Space Launch Report:  Atlas III Data Sheet
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AC-204 - First Atlas IIIB (DEC) Launched Feb. 2002 (ILS)Atlas III

Vehicle Configurations

Vehicle Components

Atlas III was an evolutionary step between Lockheed Martin's Atlas IIA(S) and Atlas V. The rocket was the first Atlas to be powered by the twin-chambered, Russian RPO Energomash RD-180 LOX/kerosene engine. It was also the first Atlas to test the new Single Engine (Common) Centaur stage powered by a single Pratt & Whitney RL10A-4-2 LOX/LH2 engine.   

Shorn of three liquid thrust chambers, four solid rocket boosters, and 14,200 parts compared to Atlas IIAS, Atlas III orbited heavier payloads for less money.  Atlas IIIA, the initial version that first flew in 2001, could boost 4 metric tons into geosynchronous transfer orbit (GTO) with a dual engine Atlas IIA(S) Centaur stage. Atlas IIIB could do the same with a Single Engine Centaur (SEC) stage, or could put 10.7 tons into low earth orbit with a Dual Engine Centaur (DEC) stage.

Both Atlas III stages used 3.05 meter diameter stainless steel balloon-tanks.  Compared with Atlas IIA(S), the Atlas III LOX tank and interstage adapter were stretched by 3.05 meters to a length of 28.91 meters.  

RD-180 was derived from the four-chamber RD-170 engine used by the Soviet Union's Energia and Zenit boosters.  RD AMROSS, a joint venture of Russia's NPO Energomash and UTC Pratt & Whitney, paid for development and purchase of the engines.  Each RD-180 cost $10 million. The engine produced 390 tons of thrust at sea level and up to 423 tons of thrust in vacuum.  For Atlas III missions, the engine throttled up and down in a 40-92% range, providing 151,352 kfg to 348,108 kgf (sea level) thrust. The engine's twin thrust chambers were supplied by a single turbopump running on a LOX-rich preburner staged combustion cycle.  The chambers could gimbal +/- 8 degrees to provide pitch, yaw, and roll control.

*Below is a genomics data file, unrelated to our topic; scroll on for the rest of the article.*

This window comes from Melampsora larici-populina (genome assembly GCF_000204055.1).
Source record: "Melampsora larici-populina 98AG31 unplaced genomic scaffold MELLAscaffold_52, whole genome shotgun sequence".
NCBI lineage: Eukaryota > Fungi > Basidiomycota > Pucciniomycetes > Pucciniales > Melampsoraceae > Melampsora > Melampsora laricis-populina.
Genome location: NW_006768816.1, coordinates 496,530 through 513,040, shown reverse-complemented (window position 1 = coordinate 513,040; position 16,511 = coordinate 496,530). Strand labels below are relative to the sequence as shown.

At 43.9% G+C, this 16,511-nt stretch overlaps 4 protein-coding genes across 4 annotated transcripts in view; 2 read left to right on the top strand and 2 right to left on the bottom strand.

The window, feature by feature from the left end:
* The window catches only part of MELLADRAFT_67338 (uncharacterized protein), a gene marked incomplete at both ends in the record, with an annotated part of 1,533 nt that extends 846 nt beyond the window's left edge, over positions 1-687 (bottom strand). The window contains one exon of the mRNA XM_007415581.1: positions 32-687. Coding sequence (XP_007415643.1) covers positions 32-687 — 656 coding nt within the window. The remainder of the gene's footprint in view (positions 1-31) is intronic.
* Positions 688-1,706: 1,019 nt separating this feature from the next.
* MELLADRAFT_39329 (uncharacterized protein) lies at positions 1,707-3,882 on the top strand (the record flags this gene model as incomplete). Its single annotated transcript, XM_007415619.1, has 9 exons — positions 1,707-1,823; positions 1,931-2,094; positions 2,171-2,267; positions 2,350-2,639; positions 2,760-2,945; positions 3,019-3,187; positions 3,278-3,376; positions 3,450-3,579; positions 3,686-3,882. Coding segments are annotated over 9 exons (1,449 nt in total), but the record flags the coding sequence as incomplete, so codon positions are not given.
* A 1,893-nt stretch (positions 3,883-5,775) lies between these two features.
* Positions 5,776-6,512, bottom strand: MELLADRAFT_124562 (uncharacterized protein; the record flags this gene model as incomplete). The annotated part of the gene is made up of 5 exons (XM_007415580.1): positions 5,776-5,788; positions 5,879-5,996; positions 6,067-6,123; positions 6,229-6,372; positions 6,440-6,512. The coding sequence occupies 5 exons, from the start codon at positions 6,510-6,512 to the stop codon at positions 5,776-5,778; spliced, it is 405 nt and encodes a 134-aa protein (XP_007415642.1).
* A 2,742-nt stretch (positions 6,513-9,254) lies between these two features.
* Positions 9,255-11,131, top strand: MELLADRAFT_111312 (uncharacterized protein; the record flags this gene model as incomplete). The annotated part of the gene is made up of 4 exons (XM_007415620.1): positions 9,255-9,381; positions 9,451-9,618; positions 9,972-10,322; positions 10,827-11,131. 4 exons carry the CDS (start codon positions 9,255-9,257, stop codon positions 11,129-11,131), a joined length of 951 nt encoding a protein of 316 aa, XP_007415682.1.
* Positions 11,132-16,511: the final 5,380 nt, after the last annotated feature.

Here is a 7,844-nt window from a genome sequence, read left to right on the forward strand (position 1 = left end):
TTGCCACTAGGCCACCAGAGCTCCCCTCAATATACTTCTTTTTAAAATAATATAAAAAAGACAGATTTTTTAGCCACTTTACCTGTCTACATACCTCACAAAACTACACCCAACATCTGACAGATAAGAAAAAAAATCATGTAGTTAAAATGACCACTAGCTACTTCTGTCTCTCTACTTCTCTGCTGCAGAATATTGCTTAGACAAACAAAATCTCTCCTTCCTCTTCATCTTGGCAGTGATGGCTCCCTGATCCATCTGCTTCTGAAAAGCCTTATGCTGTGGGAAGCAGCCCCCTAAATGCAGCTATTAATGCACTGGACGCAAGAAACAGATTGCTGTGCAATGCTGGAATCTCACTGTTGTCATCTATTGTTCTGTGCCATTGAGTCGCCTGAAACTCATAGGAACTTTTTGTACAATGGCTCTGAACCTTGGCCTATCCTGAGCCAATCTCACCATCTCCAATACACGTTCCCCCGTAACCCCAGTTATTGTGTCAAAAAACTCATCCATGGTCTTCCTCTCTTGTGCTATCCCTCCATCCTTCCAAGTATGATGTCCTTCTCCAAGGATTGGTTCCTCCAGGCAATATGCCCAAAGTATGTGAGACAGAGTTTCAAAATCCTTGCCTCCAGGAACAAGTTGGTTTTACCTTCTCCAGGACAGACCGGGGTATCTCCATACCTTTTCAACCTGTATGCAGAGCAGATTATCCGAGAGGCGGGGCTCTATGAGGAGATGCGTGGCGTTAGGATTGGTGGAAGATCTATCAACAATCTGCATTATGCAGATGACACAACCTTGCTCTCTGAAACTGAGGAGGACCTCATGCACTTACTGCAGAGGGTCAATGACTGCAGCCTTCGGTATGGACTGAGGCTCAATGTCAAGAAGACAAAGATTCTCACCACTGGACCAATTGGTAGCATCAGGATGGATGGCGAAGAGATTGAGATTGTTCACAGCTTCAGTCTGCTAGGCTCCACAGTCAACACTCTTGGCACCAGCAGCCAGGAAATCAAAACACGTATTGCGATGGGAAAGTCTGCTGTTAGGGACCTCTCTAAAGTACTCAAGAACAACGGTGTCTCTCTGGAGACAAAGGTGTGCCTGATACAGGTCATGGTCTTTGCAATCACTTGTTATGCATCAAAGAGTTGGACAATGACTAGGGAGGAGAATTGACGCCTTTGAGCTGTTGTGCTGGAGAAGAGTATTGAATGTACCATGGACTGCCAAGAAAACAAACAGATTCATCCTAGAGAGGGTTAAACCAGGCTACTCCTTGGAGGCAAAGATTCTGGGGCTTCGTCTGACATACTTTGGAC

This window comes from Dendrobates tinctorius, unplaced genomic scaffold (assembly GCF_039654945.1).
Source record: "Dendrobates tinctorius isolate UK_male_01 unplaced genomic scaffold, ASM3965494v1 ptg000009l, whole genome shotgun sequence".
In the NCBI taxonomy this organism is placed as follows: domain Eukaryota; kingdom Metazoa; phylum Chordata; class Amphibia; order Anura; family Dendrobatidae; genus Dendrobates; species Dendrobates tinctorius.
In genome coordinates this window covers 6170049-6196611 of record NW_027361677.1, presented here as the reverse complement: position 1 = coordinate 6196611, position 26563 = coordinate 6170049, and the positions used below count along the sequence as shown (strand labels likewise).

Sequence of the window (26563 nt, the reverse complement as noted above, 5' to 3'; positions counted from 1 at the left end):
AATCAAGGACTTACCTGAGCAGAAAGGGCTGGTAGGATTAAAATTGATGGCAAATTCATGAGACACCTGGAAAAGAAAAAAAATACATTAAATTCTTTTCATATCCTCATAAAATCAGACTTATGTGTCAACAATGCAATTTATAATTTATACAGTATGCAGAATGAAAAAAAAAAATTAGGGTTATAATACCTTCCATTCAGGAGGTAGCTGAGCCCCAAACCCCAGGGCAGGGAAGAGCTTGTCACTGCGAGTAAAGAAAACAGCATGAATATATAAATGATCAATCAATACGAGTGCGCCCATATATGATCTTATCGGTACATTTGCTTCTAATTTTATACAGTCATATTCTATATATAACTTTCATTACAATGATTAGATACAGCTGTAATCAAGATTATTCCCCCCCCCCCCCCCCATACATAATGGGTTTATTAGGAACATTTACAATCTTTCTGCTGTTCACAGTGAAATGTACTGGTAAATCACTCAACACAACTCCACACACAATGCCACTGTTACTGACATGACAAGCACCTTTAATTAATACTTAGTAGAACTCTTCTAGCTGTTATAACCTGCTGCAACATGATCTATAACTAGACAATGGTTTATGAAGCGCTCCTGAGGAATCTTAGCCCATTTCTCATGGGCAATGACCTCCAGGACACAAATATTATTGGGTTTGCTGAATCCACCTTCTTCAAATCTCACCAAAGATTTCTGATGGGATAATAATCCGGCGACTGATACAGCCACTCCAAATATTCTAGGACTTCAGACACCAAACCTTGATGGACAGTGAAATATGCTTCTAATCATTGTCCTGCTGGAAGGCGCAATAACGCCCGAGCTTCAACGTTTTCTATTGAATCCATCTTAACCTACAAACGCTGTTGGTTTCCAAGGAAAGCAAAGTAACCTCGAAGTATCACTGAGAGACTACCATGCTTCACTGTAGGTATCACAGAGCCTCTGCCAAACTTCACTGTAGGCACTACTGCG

The old Atlas booster package was replaced by a fixed thrust structure that supported two snub-nose "bottle fairings".  These fairings shrouded the engines and housed six of 13 helium bottles used for stage pressurization. 

Atlas IIIA first flew from Cape Canaveral's Space Launch Complex (SLC) 36B in May 2000.  Atlas IIIB performed its first launch from the same pad in March 2002. The last of six Atlas III rockets (all successful) lifted off on February 3, 2005.

Vehicle Configurations

  LEO
Payload
(metric tons)
(185 km x
[1] 28.5 deg
[2] 98.6 deg)
GTO Payload
185 x 35786 km
x 27 deg
1800 m/s
from GEO*
(metric
tons)
Earth
Escape
Payload
C3=0
km^2/s^2
(metric
tons)
Configuration LIftoff Height
(meters)
Liftoff Mass
(metric tons)
Atlas IIIA 8.69 t [1]
6.90 t [2]
4.11 t 3.0 t
Single Stage Atlas + Centaur II + LPF 51.9 m 221.00 t
Atlas IIIB (SEC) N/A
4.19 t N/A
Single Stage Atlas +
SEC + LPF
54.5 m 225.21 t
Atlas IIIB (DEC) 10.76 t [1]
9.00 t  [2]
4.61 t 3.25 t
Single Stage Atlas +
DEC + LPF
54.5 m 225.23 t

*GEO:  Geosynchronous Earth Orbit


Vehicle Components

  Single Stage Atlas
(Lockheed Martin)
Single-Engine Centaur II
(Lockheed
Martin)
Single Engine Common Centaur Dual Engine Common Centaur Interstage
Adapter (Lockheed
Martin)
Diameter (m) 3.05 m 3.05 m 3.05 m 3.05 m 3.05 m
Length (m) 28.91 m 10.06 m 11.89 m 11.74 m 4.45 m
Propellant Mass (tons) 183.2 t 16.93 t 20.83 t 20.83 t  
Total Mass (tons) t 18.65 t 22.76 t 22.94 t 0.47 t
Engine RD-180 RL-10A-4-1 RL10A-4-2 RL10A-4-2  
Engine Mfgr NPO Energomash Pratt & Whitney Pratt & Whitney Pratt & Whitney  
Fuel RP-1 LH2 LH2 LH2  
Oxidizer LOX LOX LOX LOX  
Thrust
(SL tons)
390.25 t        
Thrust
(Vac tons)
423.39 t 10.12 t 10.12 t 20.23 t  
ISP (SL sec) 311.3 s        
ISP (Vac sec) 337.8 s 450.5 s 450.5 s 450.5 s.  
Burn Time (sec) 184 s 754 s 928 s 464 s  
No. Engines 1 (2 Chambers) 1 1 2  

Vehicle Components, Cont'd

  Large Payload Fairing Extended Payload Fairing
Diameter (meters) 4.2 m 4.2 m
Length (meters) 12.2 m 13.1 m
Mass (tons) 2.09 t 2.26 t


References

Atlas Launch System Mission Planners Guide, December 1998

 Last Update: December 1, 2005